Private Lessons: Finding the Right Teacher

100_2801Once you have decided to pursue private lessons, you will need to seek out a teacher. Most band directors keep the contact information for a handful of professional musicians who teach privately, or you can usually find an instructor through your local music store or university. There are also a handful of teachers who offer online lessons via Skype.* Where should you start?

The best way to find a teacher is almost always word-of-mouth. Ask for recommendations from people you know–and remember to include other trumpet students, especially those who are more advanced. If you are a parent, remember to involve your son/daughter in this process–he or she might already know of a teacher who would be a good match. As you ask around, you might even find that one or two names continually resurface.

Once you have a name or two, do your homework! Look these people up online–many teachers, especially college students, do not maintain a website. But those who do will often include sound clips, which will help you evaluate whether this is someone to emulate.

Bear in mind that private trumpet instructors (unlike college professors) are not used to students who try out two or three teachers before settling on one.** Many are freelancers whose bread and butter comes from lessons, and consequently they like commitment. Though some may suggest signing up for only one lesson at first, they are really hoping to be able to get to the end of that hour and say, “Same time next week?” If you respond with, “Well, we want to try two or three other people…”, many will write you off.

For most students, committing to lessons with a good teacher is a better plan anyway than searching for the best teacher, because a teacher’s impact is best measured over the long haul. The following litmus test will help you predict whether you should sign up for more lessons–regardless of the student’s age, s/he needs to confidently answer “yes” to three questions:

  1. Do I want to sound like this player?
  2. Does this person teach in a way that is engaging and easy to understand?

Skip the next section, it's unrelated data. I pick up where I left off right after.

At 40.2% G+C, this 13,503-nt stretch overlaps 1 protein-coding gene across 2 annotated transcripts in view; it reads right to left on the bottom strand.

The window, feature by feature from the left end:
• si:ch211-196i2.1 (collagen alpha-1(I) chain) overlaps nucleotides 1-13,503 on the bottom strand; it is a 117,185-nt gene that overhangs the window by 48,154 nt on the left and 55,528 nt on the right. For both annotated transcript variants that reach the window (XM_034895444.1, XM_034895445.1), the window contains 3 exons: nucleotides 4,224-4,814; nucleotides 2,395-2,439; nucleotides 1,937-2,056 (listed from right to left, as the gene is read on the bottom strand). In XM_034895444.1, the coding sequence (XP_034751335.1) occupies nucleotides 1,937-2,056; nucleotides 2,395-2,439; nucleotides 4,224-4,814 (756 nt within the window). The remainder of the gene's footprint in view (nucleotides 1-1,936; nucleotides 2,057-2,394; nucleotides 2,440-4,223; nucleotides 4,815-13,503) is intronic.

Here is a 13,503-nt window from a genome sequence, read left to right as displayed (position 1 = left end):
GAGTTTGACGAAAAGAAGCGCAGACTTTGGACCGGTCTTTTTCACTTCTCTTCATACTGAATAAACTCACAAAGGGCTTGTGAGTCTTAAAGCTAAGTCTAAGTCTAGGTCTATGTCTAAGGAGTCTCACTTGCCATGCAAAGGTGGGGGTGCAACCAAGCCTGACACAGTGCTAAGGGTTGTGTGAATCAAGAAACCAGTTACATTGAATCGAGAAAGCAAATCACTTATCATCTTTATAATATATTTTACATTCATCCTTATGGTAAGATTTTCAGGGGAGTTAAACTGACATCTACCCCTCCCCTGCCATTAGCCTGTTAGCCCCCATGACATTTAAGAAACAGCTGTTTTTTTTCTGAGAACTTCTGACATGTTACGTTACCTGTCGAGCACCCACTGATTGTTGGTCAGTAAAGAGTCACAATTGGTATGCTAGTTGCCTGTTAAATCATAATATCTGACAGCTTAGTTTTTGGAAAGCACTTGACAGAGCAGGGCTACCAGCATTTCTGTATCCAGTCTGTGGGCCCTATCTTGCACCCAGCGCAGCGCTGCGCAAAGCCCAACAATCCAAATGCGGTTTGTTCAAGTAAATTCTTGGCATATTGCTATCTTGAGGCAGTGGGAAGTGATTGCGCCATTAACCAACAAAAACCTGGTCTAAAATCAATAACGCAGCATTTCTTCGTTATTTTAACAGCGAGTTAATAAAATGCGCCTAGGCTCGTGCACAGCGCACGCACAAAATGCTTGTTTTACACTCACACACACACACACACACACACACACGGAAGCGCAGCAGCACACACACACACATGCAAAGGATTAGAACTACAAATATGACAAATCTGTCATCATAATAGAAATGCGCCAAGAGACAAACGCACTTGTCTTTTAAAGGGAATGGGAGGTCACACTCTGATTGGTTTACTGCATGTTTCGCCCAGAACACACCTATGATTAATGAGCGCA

3. Am I willing to trust this person’s judgment about everything related to my instrument?

Since most teachers play in lessons, you will be able to answer the first two questions after the first meeting (or sooner, if the teacher maintains a website with sound clips!). The third question is a tacit contract that both the student and parent need to understand from the outset. I have been blessed with wonderful clients who seem perfectly content to trust my judgment. But I have colleagues who tell me about students who won’t make changes because they believe they know better; parents with music backgrounds who try to “supplement” private lessons with additional (often contradictory) information; and non-trumpet-playing band directors whose well-meant advice is partially incorrect. When you sign up for regular private lessons, you implicitly agree to rely upon the advice of someone you are paying as an expert. Please do yourself a favor and follow this person’s instructions.

In the next installment of this series, we’ll look at some of the practical questions associated with private lessons–how long, how often, and how much.

Happy practicing! :)


* I use Skype for online coaching and plan to launch a private lesson initiative with my university students in the fall. If you are interested in taking lessons online with one of my college students, please email me after September 1, 2013.

** Finding a college teacher is altogether more complex and worthy of a separate post. Most university professors do not teach junior high/high school students, but their students probably will.

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